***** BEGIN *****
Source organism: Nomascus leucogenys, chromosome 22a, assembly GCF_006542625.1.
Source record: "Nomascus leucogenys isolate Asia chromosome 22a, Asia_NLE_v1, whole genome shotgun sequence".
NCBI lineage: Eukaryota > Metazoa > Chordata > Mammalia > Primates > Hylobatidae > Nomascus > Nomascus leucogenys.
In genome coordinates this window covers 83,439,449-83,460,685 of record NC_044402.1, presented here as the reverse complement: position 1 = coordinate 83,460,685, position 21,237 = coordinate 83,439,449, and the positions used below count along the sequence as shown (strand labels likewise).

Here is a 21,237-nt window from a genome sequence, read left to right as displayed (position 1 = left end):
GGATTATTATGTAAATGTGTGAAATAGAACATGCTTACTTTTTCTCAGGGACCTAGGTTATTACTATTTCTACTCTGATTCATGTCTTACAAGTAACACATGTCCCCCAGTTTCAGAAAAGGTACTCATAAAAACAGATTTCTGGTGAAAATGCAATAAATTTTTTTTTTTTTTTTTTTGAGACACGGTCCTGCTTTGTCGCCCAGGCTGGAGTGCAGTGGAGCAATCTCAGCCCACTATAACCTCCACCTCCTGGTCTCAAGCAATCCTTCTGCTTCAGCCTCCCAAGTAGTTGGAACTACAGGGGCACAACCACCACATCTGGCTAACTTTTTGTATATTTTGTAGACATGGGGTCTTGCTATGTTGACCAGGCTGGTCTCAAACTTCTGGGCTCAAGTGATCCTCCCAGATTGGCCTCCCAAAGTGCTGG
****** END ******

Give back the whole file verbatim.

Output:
Source organism: Nomascus leucogenys, chromosome 22a, assembly GCF_006542625.1.
Source record: "Nomascus leucogenys isolate Asia chromosome 22a, Asia_NLE_v1, whole genome shotgun sequence".
NCBI lineage: Eukaryota > Metazoa > Chordata > Mammalia > Primates > Hylobatidae > Nomascus > Nomascus leucogenys.
In genome coordinates this window covers 83,439,449-83,460,685 of record NC_044402.1, presented here as the reverse complement: position 1 = coordinate 83,460,685, position 21,237 = coordinate 83,439,449, and the positions used below count along the sequence as shown (strand labels likewise).

Here is a 21,237-nt window from a genome sequence, read left to right as displayed (position 1 = left end):
GGATTATTATGTAAATGTGTGAAATAGAACATGCTTACTTTTTCTCAGGGACCTAGGTTATTACTATTTCTACTCTGATTCATGTCTTACAAGTAACACATGTCCCCCAGTTTCAGAAAAGGTACTCATAAAAACAGATTTCTGGTGAAAATGCAATAAATTTTTTTTTTTTTTTTTTTGAGACACGGTCCTGCTTTGTCGCCCAGGCTGGAGTGCAGTGGAGCAATCTCAGCCCACTATAACCTCCACCTCCTGGTCTCAAGCAATCCTTCTGCTTCAGCCTCCCAAGTAGTTGGAACTACAGGGGCACAACCACCACATCTGGCTAACTTTTTGTATATTTTGTAGACATGGGGTCTTGCTATGTTGACCAGGCTGGTCTCAAACTTCTGGGCTCAAGTGATCCTCCCAGATTGGCCTCCCAAAGTGCTGG